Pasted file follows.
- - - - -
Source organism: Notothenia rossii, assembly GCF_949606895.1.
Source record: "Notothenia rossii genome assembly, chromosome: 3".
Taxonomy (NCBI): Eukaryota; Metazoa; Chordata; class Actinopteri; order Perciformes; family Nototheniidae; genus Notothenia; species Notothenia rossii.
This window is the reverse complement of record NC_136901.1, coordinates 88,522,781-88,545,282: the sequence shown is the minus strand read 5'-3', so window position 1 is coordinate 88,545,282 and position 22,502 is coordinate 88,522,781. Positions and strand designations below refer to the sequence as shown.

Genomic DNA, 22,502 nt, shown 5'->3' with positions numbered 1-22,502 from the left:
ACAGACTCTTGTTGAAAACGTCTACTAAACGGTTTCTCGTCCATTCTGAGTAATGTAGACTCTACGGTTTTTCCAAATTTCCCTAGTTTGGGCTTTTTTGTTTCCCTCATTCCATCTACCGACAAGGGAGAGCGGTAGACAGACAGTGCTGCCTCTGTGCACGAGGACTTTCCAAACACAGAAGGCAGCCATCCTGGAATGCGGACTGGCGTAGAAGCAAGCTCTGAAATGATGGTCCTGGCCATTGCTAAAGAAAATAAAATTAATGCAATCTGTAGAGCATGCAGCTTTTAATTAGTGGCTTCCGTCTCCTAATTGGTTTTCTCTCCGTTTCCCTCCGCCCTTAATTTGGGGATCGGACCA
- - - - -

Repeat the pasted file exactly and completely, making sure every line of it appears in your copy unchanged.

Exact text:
Source organism: Notothenia rossii, assembly GCF_949606895.1.
Source record: "Notothenia rossii genome assembly, chromosome: 3".
Taxonomy (NCBI): Eukaryota; Metazoa; Chordata; class Actinopteri; order Perciformes; family Nototheniidae; genus Notothenia; species Notothenia rossii.
This window is the reverse complement of record NC_136901.1, coordinates 88,522,781-88,545,282: the sequence shown is the minus strand read 5'-3', so window position 1 is coordinate 88,545,282 and position 22,502 is coordinate 88,522,781. Positions and strand designations below refer to the sequence as shown.

Genomic DNA, 22,502 nt, shown 5'->3' with positions numbered 1-22,502 from the left:
ACAGACTCTTGTTGAAAACGTCTACTAAACGGTTTCTCGTCCATTCTGAGTAATGTAGACTCTACGGTTTTTCCAAATTTCCCTAGTTTGGGCTTTTTTGTTTCCCTCATTCCATCTACCGACAAGGGAGAGCGGTAGACAGACAGTGCTGCCTCTGTGCACGAGGACTTTCCAAACACAGAAGGCAGCCATCCTGGAATGCGGACTGGCGTAGAAGCAAGCTCTGAAATGATGGTCCTGGCCATTGCTAAAGAAAATAAAATTAATGCAATCTGTAGAGCATGCAGCTTTTAATTAGTGGCTTCCGTCTCCTAATTGGTTTTCTCTCCGTTTCCCTCCGCCCTTAATTTGGGGATCGGACCA